Bringing in a spiritual dimension to managing desires involves bringing in the fact of Ishvara. I don’t want to get into a discussion about whether God is or God is not. For now, let us take it as the God of your understanding irrespective of the religious sect you belong to. Since we work on the basis of our priorities, the level of our commitment is high, which increases the stress levels. So we bring in a new attitude with our understanding of Ishvara or God.
We recognise that our power to desire and act is God given. The result or consequences of our actions are brought about by laws of nature that is Ishvara. The laws of nature are not separate from Ishvara. In this recognition, I come to understand that the result of all actions comes from the Lord, Ishvara. Anything that comes from the Lord is accepted as grace, prasada. Every religion has this perspective. Different names are used like grace, markat and prasada in the religion of the majority in India.
On the basis of our priority and desires we perform an action. The results by Ishvara may be in harmony or not in harmony with what I want. But I am willing to accept. Once I accept the results of my action, I examine it, like how we examine prasada. If it is a laddoo we will eat it, if it is a tulsi leaf we take it to our eyes and put it behind our ears or in our hair.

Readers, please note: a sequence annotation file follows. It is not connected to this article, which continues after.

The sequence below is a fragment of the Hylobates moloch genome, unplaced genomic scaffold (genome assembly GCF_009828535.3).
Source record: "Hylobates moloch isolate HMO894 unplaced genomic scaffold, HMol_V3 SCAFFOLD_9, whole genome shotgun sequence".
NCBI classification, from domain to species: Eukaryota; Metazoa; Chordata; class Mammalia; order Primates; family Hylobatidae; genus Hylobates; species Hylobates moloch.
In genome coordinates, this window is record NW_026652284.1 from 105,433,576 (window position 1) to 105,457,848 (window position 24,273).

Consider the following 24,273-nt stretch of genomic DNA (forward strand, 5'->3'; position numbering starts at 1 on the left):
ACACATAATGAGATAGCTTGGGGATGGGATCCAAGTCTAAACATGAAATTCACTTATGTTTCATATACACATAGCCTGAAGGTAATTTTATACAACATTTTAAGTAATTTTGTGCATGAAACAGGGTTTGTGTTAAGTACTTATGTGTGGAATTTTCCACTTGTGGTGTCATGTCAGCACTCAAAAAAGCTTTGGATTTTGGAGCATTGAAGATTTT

Similarly here. If the result is in harmony with my desire I accept. If not in harmony I accept it while others are raving, ranting, and denying it. I see what went well, whether the effort was worth it and I can do course correction in actions. The beauty of this approach is that it makes me manage my desires in a joyful fashion. I am more relaxed. In time I grow out of my desire. I become bigger than my desire because I am willing to accept success and failure in my stride. That growth is spiritual.
(The writer is the founder of Aarsha Vidya Foundation. You can write to him at email@example.com)